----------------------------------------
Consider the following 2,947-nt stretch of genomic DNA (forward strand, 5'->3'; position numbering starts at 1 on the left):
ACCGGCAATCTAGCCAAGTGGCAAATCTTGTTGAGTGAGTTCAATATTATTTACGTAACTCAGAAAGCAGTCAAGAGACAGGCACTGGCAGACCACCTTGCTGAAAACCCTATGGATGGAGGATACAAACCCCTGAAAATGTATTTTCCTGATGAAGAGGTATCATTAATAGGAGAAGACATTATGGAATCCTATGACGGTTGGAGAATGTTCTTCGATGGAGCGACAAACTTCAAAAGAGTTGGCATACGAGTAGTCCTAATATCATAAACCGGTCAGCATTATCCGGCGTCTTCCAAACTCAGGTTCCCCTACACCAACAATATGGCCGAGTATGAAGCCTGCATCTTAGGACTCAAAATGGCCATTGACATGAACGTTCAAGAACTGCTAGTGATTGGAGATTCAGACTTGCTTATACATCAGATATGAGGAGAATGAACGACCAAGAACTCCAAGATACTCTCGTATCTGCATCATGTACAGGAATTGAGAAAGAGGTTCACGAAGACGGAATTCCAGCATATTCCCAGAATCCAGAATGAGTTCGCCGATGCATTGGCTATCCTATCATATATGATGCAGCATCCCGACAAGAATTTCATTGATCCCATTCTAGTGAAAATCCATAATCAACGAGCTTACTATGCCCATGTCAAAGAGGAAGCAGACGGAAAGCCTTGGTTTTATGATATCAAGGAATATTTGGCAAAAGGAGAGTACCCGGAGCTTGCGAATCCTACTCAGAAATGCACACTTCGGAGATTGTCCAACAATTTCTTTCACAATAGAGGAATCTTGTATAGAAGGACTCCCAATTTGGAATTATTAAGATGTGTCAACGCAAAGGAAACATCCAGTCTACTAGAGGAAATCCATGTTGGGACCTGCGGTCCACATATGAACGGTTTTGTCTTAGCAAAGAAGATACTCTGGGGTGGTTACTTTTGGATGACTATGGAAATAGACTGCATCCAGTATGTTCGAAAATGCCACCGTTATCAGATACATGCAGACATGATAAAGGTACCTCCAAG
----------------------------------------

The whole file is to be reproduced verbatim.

Consider the following 2,947-nt stretch of genomic DNA (forward strand, 5'->3'; position numbering starts at 1 on the left):
ACCGGCAATCTAGCCAAGTGGCAAATCTTGTTGAGTGAGTTCAATATTATTTACGTAACTCAGAAAGCAGTCAAGAGACAGGCACTGGCAGACCACCTTGCTGAAAACCCTATGGATGGAGGATACAAACCCCTGAAAATGTATTTTCCTGATGAAGAGGTATCATTAATAGGAGAAGACATTATGGAATCCTATGACGGTTGGAGAATGTTCTTCGATGGAGCGACAAACTTCAAAAGAGTTGGCATACGAGTAGTCCTAATATCATAAACCGGTCAGCATTATCCGGCGTCTTCCAAACTCAGGTTCCCCTACACCAACAATATGGCCGAGTATGAAGCCTGCATCTTAGGACTCAAAATGGCCATTGACATGAACGTTCAAGAACTGCTAGTGATTGGAGATTCAGACTTGCTTATACATCAGATATGAGGAGAATGAACGACCAAGAACTCCAAGATACTCTCGTATCTGCATCATGTACAGGAATTGAGAAAGAGGTTCACGAAGACGGAATTCCAGCATATTCCCAGAATCCAGAATGAGTTCGCCGATGCATTGGCTATCCTATCATATATGATGCAGCATCCCGACAAGAATTTCATTGATCCCATTCTAGTGAAAATCCATAATCAACGAGCTTACTATGCCCATGTCAAAGAGGAAGCAGACGGAAAGCCTTGGTTTTATGATATCAAGGAATATTTGGCAAAAGGAGAGTACCCGGAGCTTGCGAATCCTACTCAGAAATGCACACTTCGGAGATTGTCCAACAATTTCTTTCACAATAGAGGAATCTTGTATAGAAGGACTCCCAATTTGGAATTATTAAGATGTGTCAACGCAAAGGAAACATCCAGTCTACTAGAGGAAATCCATGTTGGGACCTGCGGTCCACATATGAACGGTTTTGTCTTAGCAAAGAAGATACTCTGGGGTGGTTACTTTTGGATGACTATGGAAATAGACTGCATCCAGTATGTTCGAAAATGCCACCGTTATCAGATACATGCAGACATGATAAAGGTACCTCCAAG